[Posted by Henning Grosse Ruse-Khan on the International Economic Law and Policy Blog (CC BY-NC 2.5)] Last week, Luke Peterson reported that the U.S. based pharma corporation Eli Lilly has put Canada on notice of its intent to submit a claim to arbitration under NAFTA Chapter 11 following the invalidation of some of its patents by Canadian courts (http://www.iareporter.com/articles/20121203_2). The Notice of 7 November 2012 is now available on Andrew Newcombe’s website (http://italaw.com/cases/1625). It reveals an interesting new interface between international IP and investment law.
Excerpt from a Fact Sheet from Public Citizen’s Global Trade Watch.
Click here for the full Fact Sheet
Eli Lilly and Company has initiated formal proceedings under the North American Free Trade Agreement (NAFTA) to attack Canada’s standards for granting drug patents, claiming that the denial of a medicine patent is an expropriation of its property rights granted by the agreement.
Yesterday, Mexico was invited to enter the TPP negotiations. According to the USTR press release: “The Administration will shortly notify Congress of its intent to include Mexico in the TPP negotiations. The notification will trigger a 90-day consultation period with Congress on U.S. negotiating objectives with respect to Mexico. USTR also will publish a notice in the Federal Register seeking public comments.”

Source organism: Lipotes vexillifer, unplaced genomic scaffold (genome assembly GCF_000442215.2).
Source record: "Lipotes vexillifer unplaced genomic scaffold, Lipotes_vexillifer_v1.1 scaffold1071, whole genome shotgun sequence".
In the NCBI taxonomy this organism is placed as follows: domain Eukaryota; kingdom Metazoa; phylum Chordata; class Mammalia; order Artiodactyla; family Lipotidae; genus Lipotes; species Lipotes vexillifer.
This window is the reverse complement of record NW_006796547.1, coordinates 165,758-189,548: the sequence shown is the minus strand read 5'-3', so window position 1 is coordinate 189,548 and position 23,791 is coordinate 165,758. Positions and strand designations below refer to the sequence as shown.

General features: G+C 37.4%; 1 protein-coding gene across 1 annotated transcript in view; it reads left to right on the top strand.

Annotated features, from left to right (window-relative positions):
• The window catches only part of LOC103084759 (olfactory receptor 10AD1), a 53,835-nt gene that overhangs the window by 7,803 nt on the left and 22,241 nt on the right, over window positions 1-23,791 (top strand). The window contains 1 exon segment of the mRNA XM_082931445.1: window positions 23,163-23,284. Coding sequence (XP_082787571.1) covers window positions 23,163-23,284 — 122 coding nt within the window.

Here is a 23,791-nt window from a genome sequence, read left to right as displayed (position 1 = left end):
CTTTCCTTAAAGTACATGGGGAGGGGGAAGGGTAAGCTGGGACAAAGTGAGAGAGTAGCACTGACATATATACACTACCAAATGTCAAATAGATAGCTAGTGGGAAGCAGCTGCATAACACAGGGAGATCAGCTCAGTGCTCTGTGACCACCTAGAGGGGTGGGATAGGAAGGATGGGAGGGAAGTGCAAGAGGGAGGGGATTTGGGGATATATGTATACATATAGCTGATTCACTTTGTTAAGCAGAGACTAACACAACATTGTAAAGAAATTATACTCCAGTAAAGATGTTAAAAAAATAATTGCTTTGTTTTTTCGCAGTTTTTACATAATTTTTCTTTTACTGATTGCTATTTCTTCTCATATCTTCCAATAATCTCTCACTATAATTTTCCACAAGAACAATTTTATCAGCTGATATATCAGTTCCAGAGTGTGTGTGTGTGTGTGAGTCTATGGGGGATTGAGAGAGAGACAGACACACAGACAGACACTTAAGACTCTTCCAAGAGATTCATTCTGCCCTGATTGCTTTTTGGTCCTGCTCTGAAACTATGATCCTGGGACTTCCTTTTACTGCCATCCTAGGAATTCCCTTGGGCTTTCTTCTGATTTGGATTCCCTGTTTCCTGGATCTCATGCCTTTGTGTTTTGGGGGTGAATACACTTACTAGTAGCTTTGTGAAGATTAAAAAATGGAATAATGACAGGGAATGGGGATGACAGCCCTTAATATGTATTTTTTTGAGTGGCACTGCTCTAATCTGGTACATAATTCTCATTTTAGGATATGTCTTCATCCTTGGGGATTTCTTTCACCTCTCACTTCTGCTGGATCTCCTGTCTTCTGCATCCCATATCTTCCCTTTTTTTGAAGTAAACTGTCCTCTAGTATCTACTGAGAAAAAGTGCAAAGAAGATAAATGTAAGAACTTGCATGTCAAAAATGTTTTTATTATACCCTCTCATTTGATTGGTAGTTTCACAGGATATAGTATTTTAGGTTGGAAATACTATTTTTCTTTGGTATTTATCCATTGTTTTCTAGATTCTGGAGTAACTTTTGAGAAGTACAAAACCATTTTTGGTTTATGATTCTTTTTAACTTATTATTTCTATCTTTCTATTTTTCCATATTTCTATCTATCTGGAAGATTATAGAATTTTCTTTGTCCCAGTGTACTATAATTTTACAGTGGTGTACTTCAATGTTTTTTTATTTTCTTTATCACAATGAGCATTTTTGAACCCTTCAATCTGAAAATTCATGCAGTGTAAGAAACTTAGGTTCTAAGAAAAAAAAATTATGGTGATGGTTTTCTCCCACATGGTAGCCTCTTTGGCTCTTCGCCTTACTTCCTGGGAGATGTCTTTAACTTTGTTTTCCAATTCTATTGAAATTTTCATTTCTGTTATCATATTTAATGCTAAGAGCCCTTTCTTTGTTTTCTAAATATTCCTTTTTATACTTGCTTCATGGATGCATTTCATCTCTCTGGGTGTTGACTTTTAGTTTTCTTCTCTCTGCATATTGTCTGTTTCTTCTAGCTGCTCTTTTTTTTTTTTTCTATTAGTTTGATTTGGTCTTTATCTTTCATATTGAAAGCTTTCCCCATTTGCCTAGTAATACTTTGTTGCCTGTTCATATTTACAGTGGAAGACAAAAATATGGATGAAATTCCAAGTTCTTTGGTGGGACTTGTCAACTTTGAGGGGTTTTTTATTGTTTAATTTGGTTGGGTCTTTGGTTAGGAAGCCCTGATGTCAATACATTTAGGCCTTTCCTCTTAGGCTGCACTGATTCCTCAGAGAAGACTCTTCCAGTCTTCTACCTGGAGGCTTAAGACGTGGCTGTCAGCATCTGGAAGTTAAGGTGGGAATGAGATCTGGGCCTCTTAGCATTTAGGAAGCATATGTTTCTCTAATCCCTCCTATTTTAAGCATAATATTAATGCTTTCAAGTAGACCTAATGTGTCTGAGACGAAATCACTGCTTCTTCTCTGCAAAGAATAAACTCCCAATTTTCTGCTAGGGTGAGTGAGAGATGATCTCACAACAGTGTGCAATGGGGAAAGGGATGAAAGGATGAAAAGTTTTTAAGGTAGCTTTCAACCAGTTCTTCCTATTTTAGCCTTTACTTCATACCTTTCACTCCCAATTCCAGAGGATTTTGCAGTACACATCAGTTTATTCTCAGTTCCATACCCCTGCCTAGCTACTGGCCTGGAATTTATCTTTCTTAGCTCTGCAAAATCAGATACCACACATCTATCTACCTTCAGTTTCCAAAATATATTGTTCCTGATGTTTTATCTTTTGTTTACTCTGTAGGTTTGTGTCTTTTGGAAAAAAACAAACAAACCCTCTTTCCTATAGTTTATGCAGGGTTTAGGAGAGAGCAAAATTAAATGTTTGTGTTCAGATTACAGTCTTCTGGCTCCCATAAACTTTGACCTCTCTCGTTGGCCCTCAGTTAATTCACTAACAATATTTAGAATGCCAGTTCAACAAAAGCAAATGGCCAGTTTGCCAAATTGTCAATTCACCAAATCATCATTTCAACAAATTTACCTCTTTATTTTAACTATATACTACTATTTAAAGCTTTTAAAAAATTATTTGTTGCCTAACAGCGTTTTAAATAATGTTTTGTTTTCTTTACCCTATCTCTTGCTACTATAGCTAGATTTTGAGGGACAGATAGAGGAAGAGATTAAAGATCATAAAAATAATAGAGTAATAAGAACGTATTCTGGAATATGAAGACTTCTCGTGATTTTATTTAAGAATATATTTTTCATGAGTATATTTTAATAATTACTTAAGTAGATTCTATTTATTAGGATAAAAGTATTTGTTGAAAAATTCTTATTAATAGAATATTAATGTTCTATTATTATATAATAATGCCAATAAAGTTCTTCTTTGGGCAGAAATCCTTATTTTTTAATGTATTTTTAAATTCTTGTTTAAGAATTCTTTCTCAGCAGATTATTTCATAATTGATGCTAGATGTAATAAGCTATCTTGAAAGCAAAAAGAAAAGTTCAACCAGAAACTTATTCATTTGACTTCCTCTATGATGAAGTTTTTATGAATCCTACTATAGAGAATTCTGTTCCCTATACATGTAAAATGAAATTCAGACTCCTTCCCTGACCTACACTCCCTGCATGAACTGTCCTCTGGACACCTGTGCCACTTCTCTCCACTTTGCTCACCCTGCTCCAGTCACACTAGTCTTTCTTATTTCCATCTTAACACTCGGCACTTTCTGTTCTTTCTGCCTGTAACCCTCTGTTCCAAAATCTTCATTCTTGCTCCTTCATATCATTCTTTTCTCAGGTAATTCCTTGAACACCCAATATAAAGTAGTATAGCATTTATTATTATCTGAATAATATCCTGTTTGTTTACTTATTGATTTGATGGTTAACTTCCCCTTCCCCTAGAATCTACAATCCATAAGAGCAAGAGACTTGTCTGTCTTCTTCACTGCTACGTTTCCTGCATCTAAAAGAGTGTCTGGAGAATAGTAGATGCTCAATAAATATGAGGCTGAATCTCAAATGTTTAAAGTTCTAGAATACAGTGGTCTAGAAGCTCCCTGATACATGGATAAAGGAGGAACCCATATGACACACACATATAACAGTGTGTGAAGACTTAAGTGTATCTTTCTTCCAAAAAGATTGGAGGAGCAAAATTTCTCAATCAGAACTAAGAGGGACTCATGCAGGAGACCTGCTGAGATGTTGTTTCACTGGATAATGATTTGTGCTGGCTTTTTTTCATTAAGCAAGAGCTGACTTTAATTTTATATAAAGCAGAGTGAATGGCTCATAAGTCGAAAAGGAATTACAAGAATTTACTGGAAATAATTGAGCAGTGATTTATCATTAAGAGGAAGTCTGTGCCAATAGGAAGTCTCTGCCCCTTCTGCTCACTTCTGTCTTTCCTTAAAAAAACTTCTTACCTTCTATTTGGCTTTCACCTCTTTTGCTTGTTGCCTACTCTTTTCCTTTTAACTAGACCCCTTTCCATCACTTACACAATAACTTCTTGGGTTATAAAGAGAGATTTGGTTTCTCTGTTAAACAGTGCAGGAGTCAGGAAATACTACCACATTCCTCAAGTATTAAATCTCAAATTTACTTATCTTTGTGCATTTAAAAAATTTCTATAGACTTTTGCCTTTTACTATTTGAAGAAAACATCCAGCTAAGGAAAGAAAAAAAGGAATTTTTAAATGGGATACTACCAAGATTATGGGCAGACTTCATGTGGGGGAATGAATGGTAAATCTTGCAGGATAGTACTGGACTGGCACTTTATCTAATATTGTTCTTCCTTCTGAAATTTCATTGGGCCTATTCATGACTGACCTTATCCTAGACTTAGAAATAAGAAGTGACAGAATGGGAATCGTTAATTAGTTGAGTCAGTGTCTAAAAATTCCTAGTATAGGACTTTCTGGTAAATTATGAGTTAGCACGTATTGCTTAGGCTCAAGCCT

Today, Canadian Prime Minister Harper announced that Canada will join the TPP negotiations as well, (see Reuters story). Harper said that “Opening new markets and creating new business opportunities leads to jobs, growth and long-term prosperity for all Canadians.”
Another round of TPP negotiations on intellectual property is underway this week in Chile, and two additional countries are looking to get in on the action: Mexico and Canada. However, both countries may have trouble getting their citizenry to agree to the IP provisions if they remain in their current form. To determine how much each country would have to change its laws to comply with TPP requirements, PIJIP asked me to compare the TPP’s leaked IP chapter with the existing law in each country, as well as the countries’ obligations under NAFTA.
Unsurprisingly, the TPP provides far more stringent limitations than NAFTA, and would require major legal changes by both countries.